Each level begins with only a single Kirby, but the levels are full of fruit to collect, and for every hundred points of fruit you eat you’ll get another Kirby up to a maximum of ten.
They’ll move a little even if you’re not controlling them, and watching them climbing all over each other is amusing all by itself. Kirbys can be lost along the way if you’re not careful, but you can always get more by collecting fruit.
Or, if you’re quick, you can bring a damaged Kirby back to life. One hit will turn a Kirby blue, and a second will turn him into a ghost, which floats up toward the top of the screen. Flick another Kirby at him to bring him back down. There are many ways this is all applied in the levels, which have a variety of puzzles and gimmicks, but the game does a great job of gradually introducing mechanics so the player is never overwhelmed.
The game has a number of ways of dealing with enemies, and you’ll have to figure out for yourself what works best against each kind. The default attack is for your herd of Kirbys to pile themselves on top of an enemy like a pile of deadly pink cotton-candy blobs, but some enemies are protected, or even covered in spikes.
The Kirbys will have to attach themselves to the enemy’s weak points to bring it down, but figuring out what to use against what enemy is just part of the fun. The same goes for bosses. Each one must be defeated in different ways, and even if you lose a few times, you’ll have great fun figuring it all out.
The levels themselves work much the same way as the gameplay: simple on the surface, but deeper than they look. If all you want to do is finish a level, you can do that in record time as it’s not difficult.
However, the stages are peppered with out-of-the-way areas filled with collectables that unlock extra content. There are special rewards such as gold stars for getting though levels undamaged, which is almost an entirely different game from normal play and quite the challenge. The medallions that are collectible in each level go towards unlocking extra content in the form of a cutscene viewer, a soundboard, and some surprisingly engaging minigames.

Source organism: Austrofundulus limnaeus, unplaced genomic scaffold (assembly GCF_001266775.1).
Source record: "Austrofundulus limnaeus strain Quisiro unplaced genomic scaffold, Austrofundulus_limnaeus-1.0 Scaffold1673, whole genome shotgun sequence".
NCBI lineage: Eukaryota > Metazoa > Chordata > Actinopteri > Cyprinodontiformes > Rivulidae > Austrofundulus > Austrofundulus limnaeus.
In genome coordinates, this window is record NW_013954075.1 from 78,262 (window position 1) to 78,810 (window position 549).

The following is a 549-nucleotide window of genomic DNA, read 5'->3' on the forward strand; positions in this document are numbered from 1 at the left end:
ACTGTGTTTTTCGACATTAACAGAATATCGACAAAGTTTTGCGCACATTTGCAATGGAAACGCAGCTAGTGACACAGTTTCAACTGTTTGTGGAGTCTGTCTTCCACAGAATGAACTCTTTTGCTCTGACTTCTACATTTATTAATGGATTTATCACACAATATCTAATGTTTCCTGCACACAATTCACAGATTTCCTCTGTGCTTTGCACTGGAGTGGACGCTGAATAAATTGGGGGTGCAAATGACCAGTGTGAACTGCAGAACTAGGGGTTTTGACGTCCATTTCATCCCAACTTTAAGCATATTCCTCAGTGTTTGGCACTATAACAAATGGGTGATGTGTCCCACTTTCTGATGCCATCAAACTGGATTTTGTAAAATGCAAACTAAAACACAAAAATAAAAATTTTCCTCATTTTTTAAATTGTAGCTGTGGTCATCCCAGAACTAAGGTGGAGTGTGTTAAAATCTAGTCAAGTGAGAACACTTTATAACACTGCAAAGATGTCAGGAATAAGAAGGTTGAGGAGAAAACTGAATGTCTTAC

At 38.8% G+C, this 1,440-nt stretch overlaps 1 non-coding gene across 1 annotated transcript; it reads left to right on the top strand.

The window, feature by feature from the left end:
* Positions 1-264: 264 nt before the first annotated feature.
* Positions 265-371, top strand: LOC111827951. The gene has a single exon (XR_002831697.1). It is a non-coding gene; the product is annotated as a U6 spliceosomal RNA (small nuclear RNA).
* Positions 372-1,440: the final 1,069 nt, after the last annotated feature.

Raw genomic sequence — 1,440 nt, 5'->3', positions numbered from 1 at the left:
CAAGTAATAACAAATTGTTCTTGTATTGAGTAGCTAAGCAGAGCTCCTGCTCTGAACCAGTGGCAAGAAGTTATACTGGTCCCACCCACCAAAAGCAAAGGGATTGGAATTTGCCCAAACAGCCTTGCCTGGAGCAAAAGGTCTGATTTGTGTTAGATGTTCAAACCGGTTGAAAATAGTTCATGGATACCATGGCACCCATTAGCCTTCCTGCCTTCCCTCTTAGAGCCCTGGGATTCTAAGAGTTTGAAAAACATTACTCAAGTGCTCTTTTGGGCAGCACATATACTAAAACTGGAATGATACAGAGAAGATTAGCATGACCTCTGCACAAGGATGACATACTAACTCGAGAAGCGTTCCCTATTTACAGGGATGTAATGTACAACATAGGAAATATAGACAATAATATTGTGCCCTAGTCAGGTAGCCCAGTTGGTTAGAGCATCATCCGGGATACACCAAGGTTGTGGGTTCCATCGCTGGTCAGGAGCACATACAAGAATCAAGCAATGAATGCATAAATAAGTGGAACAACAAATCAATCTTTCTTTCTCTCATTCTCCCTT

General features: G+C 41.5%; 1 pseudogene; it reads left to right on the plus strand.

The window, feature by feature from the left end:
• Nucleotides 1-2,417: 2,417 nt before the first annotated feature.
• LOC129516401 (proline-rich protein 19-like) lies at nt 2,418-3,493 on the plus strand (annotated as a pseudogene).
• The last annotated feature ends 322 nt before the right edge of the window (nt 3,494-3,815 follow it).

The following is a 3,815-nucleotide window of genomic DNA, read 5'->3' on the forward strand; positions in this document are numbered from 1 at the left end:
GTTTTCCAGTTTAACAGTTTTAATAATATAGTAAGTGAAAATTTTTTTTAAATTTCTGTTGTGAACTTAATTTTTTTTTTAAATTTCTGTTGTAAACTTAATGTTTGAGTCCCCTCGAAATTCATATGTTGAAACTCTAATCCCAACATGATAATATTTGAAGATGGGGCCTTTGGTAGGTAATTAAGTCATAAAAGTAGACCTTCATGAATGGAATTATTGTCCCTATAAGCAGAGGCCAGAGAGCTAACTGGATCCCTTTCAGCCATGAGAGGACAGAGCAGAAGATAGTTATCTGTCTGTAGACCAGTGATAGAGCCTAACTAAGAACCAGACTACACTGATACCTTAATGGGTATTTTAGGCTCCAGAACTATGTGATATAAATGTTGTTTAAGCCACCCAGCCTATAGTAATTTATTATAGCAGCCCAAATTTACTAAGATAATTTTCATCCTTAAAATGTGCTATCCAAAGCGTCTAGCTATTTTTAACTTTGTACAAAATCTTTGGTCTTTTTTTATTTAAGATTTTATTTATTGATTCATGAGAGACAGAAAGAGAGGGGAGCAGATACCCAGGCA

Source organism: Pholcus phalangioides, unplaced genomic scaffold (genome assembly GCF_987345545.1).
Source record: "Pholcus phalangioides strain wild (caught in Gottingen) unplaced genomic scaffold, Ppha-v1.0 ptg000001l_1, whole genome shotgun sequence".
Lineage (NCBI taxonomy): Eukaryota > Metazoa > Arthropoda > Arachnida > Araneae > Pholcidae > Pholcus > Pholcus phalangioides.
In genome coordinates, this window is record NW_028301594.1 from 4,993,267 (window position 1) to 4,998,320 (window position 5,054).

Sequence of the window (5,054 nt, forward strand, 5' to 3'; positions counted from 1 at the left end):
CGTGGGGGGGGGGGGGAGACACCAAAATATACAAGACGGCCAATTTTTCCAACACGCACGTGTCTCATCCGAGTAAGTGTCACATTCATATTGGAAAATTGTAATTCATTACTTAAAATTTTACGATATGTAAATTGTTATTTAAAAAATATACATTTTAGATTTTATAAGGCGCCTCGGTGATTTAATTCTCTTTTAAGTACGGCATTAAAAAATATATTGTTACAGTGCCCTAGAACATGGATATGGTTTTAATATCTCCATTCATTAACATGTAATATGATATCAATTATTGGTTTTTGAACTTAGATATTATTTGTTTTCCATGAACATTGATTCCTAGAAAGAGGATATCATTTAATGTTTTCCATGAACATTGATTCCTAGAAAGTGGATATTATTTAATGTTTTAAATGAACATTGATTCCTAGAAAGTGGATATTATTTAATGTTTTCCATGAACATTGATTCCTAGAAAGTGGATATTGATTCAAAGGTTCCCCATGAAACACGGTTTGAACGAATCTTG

They range from an RPG-style turn based battle game to a cartoony shoot-‘em-up to Kirby-themed pinball. This gives the game quite a good replay value, and gives the player new challenges to look forward to for a good long time. The minigames are almost entertaining enough on their own to be a separate game, if there were more of them. Now there’s an idea: Kirby-themed WarioWare, anyone?
The pinball is particularly fun and is its own self-contained game complete with bosses. There’s one thing, too, which may be small but was a great pleasure to see: the game has underwater sections that aren’t terrible. They’re actually fun. How strange is that? Every other water section I’ve played has been an inconvenient, badly-controlled drag. This one controls exactly like it does outside the water except you’ve got to keep your eye on the air supply. The Kirby horde can even attack while underwater unlike just about every other side-scroller ever. That alone is enough to make me love it. Finally, a game publisher that gets it!